rlle the growing trade.
CELEBRATION COMMITTEE 1
?+?
The Commercial Club celebration '
committee will meet in the office of
the C. W. Young company tomorrow
ifternoon at 2 o'clock.
I
C. D. GARFIELD'S NIECE WEDS
Special Deputy Collector of Cur- i
toms C. D. Carflald recently received
news of the marriage of his niece, i
Miss Ruth Church of Seattle, to Lieut.
O'Brien. of the United States army, i
Lieut, and Mrs. O'Brien left immed
iately for the Philippines, where Lieut.
O'Brien's regiment is stationed.
TAKU CANNERY CREW ARRIVES
?+?
W. O. Carlson, son of the head of j
the Taku Harbor cannery, with a crew i
of several men and supplies debarked :
nt Taku Harbor from the Jefferson on
the last trip up. t
LOUIS T. COUGHLIN HERE
Louis T. Coughlin. formerly a pop
ular purser on the Pacific Coast com- 1
pany lines arrived on the Jefferson 1
today to take the position of head i
wharfinger for the company at Ju
neau. He has established himself at
the Orpheum hotel.
REAL ESTATE BARGAINS.
tj*
Lot 8, Block 119, beautiful view for!|
residence. $800.00
Lot 4, Block 24; n fine corner for II
fin apartment building. $4,500.
Lot 2, Block 113 with house. A bar
?aln for $4,000.00.
Lots 7 and 8, Block 9. This Is one
of the best double corners In the city j:
One half of lot 2, block 9, Good lo-l
cation for offices. Fair building. 11
Lots 3 and 4. Block 0, with 3 Rood .
buildings.
Lot 5, Block 1. graded. Good busl- f
ncss location. |
One half Interest in lot 5. Block 4,
with good buildings.
Lots 21 and 22. Block 1, Pacific
Coast addition. Splendid business lo
cation.
I have some good bargains In water
front property.
You can arrange terms on all of the;
above.
Ciill at Juneau Iron Works, Phone.
3-4.
NO CHINA EGGS
?+?
but guaranteed strictly fresh. FRESH
SEATTLE QUEEN BUTTER. 30 cents j
per pound at the Royal Fruit company
leading dealers in fresh fruits and |
vegetables and the company which re- J
duces the cost of living. Free delivery. I
Phone 280. tf. j
Mothers.
We carry in stock a complete line
of baby foods, toilet and nursery nec
essities. Telephone us your smallest
wants. Phone 3.
3-21-tf. DORAN'S DRUG STORE.
FAMILY BOARD for acceptable par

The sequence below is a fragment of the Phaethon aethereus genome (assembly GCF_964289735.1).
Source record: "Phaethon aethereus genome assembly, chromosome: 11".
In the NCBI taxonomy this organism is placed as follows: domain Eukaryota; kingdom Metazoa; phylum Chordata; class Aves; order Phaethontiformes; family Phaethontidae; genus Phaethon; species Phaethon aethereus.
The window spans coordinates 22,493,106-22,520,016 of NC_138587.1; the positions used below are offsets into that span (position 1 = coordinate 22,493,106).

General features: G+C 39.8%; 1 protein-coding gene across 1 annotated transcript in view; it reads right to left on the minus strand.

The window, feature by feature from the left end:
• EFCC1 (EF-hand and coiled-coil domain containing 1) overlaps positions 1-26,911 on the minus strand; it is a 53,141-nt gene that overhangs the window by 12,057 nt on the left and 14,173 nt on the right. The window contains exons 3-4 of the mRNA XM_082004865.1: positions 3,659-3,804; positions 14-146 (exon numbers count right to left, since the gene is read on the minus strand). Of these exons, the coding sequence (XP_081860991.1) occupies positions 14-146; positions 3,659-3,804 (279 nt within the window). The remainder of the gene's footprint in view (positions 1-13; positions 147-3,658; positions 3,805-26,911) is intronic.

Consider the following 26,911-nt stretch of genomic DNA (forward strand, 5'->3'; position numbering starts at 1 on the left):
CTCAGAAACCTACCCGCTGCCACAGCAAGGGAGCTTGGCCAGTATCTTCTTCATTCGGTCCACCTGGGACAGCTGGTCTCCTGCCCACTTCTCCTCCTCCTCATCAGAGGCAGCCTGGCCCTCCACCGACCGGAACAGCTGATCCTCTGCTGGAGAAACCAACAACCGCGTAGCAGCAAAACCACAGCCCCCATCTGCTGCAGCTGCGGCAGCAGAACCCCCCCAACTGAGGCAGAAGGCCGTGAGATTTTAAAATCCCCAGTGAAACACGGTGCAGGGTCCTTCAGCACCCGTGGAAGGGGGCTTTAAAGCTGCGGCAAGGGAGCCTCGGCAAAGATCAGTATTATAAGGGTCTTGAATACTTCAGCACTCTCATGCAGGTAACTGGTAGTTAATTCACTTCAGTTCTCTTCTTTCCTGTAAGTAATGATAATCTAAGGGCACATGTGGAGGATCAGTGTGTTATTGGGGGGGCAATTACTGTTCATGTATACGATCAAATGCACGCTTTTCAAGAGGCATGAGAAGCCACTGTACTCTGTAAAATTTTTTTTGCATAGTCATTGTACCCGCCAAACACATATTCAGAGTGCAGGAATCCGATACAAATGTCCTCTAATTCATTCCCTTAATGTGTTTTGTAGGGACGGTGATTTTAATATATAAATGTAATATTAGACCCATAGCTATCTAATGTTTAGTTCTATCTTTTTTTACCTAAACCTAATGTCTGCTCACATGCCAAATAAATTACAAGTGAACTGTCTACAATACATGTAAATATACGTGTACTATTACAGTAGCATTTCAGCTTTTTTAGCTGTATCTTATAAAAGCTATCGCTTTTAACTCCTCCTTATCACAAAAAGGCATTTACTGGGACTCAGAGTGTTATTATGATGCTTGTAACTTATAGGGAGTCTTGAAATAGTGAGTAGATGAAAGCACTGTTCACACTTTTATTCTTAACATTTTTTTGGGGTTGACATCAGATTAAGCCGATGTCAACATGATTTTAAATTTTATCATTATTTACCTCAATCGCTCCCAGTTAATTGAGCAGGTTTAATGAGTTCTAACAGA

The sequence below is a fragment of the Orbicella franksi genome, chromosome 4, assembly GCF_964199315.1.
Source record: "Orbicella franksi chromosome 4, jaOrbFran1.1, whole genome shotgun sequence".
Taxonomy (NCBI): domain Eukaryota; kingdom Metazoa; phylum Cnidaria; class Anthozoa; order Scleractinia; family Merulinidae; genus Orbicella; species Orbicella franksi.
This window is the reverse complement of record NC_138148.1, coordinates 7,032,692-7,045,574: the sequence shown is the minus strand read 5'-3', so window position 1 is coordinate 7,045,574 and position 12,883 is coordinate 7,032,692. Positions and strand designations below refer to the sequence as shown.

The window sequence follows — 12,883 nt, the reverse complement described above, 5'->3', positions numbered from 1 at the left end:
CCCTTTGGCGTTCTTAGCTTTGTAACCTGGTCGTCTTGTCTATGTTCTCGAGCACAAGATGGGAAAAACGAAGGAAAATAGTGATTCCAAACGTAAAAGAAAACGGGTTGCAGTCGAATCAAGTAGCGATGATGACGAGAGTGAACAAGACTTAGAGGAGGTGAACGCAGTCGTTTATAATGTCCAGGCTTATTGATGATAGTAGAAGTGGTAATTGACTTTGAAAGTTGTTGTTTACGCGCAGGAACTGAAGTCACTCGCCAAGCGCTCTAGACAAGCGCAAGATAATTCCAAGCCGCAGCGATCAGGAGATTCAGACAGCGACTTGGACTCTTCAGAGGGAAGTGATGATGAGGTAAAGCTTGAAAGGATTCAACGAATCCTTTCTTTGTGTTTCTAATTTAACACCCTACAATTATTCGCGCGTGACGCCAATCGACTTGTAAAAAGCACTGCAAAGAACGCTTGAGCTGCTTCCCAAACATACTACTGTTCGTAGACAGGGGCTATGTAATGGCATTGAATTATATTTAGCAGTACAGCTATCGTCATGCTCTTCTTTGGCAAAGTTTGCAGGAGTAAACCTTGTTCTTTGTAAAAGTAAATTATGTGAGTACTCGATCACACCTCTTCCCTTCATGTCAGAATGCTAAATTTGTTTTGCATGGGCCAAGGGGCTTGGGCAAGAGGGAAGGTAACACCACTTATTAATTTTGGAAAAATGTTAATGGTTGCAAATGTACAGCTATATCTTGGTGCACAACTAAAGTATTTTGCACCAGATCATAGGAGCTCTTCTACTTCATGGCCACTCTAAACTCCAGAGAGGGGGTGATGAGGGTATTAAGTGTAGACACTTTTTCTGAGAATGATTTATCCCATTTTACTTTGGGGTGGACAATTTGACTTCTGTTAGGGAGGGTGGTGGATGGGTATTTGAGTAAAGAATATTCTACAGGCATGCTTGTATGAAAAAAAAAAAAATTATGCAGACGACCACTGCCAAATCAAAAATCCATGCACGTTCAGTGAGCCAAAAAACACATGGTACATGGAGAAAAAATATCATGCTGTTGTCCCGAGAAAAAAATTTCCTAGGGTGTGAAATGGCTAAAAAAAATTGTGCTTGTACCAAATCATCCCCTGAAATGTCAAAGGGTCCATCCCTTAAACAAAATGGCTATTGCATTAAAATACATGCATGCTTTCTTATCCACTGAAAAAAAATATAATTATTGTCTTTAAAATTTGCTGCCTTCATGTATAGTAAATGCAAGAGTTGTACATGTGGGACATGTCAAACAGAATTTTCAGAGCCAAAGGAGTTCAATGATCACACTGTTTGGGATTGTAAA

ties?Apply by letter "F" Empire of
fice. * 3-21-tf.
FOR RENT.?A modern four-room
furnished flat. See Mrs. J. C. Houli
hnn at St. George Hotel or Phone
G04. 3-21-36.
Stanley J. Snow and wife, who have
engaged In business in Juneau took
passage on the Al-Kl for tho States.
The surprise of the 20th century Is
due to arrive In Juneau in. 11 days.
PRESIDENT WILSON 1
CAN'T COME NORTH
WASHINGTON. March 21? Presi
dent Woodrow Wilson let it be known
today that It will be Impossible for
him to visit Alnska this year. He has
been Invited by various Alaska organi
zations and by Alaskans who have
called upon him to visit the Territory
so frequently that he felt that he
should make this statement, though,
he said, lie would greatly like to see
the Territory and to meet the people '
there.
ANOTHER COLD WAVE
SWEEPS OVER COUNTRY
WASHINGTON, March 21?Anoth- \
er cold wave is sweeping over the (
country. It is Intensely cold at all (
points east of the Rocky mountains. .
The weather bureau forcasts that it |
will continue so for several days.
rACOMA INTERURBAN
IS ROBBED AGAIN
?t? f
SEATTLE, March 21.?Tho Tacoma <
Interurban train was held up at. the t
south side of Station One last night
ind robbed. The robbers escaped.
Boy Holds Up Schooner. I
SEATTLE, .March 21?Harold Wells t
x masked boy aged 20 years, held up n
ind robbed the crew of the Bering '
Sea cod fishing cruiser Fanny Dutard,
which was lying at the pier. Wells
was arrested as soon as he came on
shore. <
? ? 1
MEW YORK SUN TO (
HAVE NEW BUILDING 1
?4>? t
NEW YORK. March 21?Tho New
S'ork Sun newspaper is said to be '
lbont to begin the erection of an 18
itory office building on the site of
:he present Sun building.
t ( t i
NEW YORK PEACH 1
CROP IS RUINED J
NEW YORK. March 20.?Reports 1
from the big peach district of central
New York are that the peach crop
lias been practically ruined by tho re
cent zero weather. It Is estimated
thnt 75r/f of the trees have been dam
aged. ^
CONVICTED WESTERN FUEL
MEN ARE SENTENCED 1
SAN FRANCISCO, March 20.?Vice- '
President Smith and Superintendent !
Mills, of the Western Fuel Company. (
convicted of conspiracy to defraud the
government of money due for duty on
coal, were this morning sentenced to '
erve one year and a half at hard la
bor each, in the San Qucntln peniten
tiary. Meigher Mayer was given one
year in the County jail.
? ? ? I
SEATTLE PIONEER DIES.
SEATTLE, March 21? Charles F. ,
Clancy, a pioneer liveryman and broth
er of Frank and John Clancy, of this '
city, died today of concussion of tho
brain.
ViCTIM OF HOONAH
STABBING AFFRAY HERE \
Joe Edwards, of Hoonah, who is em- J
ployed with the Hoonah Packing com
pany was the victim of a stabbing af
[ray last Thursday and was brought j
>o the St. Ann's Hospital in Juneau
yesterday. The weapon entered the
back between the ribs and inflicted a '
very painful wound. Mrs. Edwards
accompanied her husband to Juneau,
rhis afternoon .Mr. Edwards is report
d to he resting easy. Mrs. Edwards s
[leclincd to make any statement as to '